Over the weekend I said goodbye to my son as he moved on to his transfer years at Biola University. During the build up to the weekend, I was filled with mixed emotions; but they were mostly centered around practical impact of his leaving.
I started thinking about what would I do with his room (of course I’d already made plans to convert it into some space that would be more useful for me). I began realizing that he would no longer be here to help with transporting his 16-year old sister to or from somewhere, nor would he be the adult in the house while I did X,Y, or Z activity. He wouldn’t be here to take out the trash or contribute to other chores that he shared with his sister and me. I thought about those little irritations that would be alleviated by his absence – like reminding him not to put his head on the white chairs; asking that he stop hanging his pull-up bar on the door frame because it caused dents in the wood; or asking him to keep his late-night television noise down while I was tried to sleep. Yes, some of the disadvantages of his absence were self-serving and some aspects would bring relief, but naturally my heart also swelled with emotion as the college orientation drew near. I knew that I’d miss him, but boy was I surprised about how strongly I felt when we actually parted.
As my daughter and I sat with him Friday night over dinner after checking him into his dorm room, something in our conversation triggered memories of my son’s growing years. From his birth, to his enthused infatuation with Barney. The baseball games, basketball games, and piano recitals. Crazy accidents and ER visits – from things like jumping from a kid-sized car and splitting his eyebrow on the edge of the coffee table, frequent asthma attacks, and the hospital visit when he thought he wanted to play football (I was quite relieved to see that this idea didn’t last longer than the first clinic). My mind also revisited the graduations and the prom… His first love… his first real heartbreak. While he stands at 6”1’ or so, every time I look him, all I see is my little baby boy with chubby cheeks who’d often run to me full of excitement when I’d pick him up from school. The little boy who loved Top Ramen noodles and video games – well actually, the grown man still loves video games!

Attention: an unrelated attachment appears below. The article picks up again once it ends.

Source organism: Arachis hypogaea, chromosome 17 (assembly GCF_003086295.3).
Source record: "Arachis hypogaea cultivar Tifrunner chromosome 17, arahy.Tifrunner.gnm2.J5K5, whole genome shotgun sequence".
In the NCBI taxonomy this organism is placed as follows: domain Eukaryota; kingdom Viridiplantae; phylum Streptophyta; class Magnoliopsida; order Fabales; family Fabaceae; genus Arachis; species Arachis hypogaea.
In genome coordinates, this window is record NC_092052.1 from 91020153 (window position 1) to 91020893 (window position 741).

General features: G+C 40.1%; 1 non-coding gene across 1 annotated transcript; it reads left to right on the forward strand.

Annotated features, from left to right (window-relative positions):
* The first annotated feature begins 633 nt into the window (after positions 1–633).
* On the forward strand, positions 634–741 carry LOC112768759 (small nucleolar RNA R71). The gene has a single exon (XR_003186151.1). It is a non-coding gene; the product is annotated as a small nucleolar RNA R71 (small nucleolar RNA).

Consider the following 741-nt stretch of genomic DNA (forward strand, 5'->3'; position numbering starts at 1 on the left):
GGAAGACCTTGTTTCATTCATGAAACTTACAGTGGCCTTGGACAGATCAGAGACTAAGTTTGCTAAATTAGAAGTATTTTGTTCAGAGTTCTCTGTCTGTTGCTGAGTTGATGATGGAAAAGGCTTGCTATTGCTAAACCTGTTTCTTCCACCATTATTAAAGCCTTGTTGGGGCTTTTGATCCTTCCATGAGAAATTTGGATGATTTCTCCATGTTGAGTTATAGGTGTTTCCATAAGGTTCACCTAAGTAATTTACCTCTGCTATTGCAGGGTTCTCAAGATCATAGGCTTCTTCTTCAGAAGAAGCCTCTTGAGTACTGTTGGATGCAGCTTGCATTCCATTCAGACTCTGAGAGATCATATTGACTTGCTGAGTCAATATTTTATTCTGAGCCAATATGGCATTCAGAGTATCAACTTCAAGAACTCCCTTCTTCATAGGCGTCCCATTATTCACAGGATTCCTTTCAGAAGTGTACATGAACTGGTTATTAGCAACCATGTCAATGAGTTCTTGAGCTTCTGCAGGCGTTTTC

And then, at that table, out of no where, the tears started. First just a few. But then the flood gates opened!
I thought about all of the experiences that have shaped him into the person that he is today. The person that he is still to become. He is a Christ-centered young man of strength, character and of strong moral ethics. His heart is as beautiful as his genuine and warm smile. Though it may have taken him a little bit longer than he’d thought to get to where he is today (which has brought him some disappointment), I am so proud of where he is and where I see him going – where I pray that he continues to have the strength to go.
So as I dried my tears and gave my son a hug, I realized that the little irritations that I once grumbled about would actually be missed. I held him tightly when I gave him that last hug goodbye on Saturday night after the school’s beautiful communion ceremony. We talked for a little bit about the road ahead and I accepted that he’s coming into his own. Back at home, I crept into his room, my eyes taking in its partial emptiness. The cluttered chaos of the things he had to leave behind brought me comfort. I remember the palpable shift as I looked at him in those final moments when the heavy sadness of his move was replaced with a simple understanding . The understanding that he is now a man who must do what we parents raise our children to do: leave.
There is great joy for this particular mother as her elder child breaks free and steps out on his own. His father and I have done what we can to shape, nurture, and protect him, and with God’s further protective embrace, I know that my son will go on to make his mark on this world.